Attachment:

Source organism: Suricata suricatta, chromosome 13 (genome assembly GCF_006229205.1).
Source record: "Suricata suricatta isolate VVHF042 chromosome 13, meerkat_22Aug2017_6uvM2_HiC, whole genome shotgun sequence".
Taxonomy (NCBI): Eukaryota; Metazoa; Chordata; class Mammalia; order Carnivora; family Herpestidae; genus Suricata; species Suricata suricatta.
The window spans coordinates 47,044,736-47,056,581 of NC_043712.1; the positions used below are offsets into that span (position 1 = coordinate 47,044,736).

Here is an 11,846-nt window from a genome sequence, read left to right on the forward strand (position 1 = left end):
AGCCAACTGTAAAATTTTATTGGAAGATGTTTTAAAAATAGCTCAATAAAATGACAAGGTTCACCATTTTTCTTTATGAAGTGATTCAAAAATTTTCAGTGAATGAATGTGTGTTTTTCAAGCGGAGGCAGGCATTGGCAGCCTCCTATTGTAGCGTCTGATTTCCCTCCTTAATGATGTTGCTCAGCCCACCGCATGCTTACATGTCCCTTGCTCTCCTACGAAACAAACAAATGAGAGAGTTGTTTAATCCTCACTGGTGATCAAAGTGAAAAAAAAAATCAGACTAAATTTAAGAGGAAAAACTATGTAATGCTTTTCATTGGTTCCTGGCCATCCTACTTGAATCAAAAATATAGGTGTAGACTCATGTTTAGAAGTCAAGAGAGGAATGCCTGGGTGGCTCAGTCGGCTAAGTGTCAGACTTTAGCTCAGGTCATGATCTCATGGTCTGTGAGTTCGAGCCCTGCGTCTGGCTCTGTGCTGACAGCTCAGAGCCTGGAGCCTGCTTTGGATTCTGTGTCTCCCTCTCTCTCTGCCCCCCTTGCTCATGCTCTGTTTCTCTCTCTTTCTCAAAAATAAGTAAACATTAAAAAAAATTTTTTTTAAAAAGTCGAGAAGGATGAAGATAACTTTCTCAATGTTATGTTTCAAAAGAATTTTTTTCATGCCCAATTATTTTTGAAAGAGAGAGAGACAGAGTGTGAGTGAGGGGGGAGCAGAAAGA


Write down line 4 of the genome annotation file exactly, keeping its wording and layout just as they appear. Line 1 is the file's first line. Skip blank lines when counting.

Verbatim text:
The window spans coordinates 47,044,736-47,056,581 of NC_043712.1; the positions used below are offsets into that span (position 1 = coordinate 47,044,736).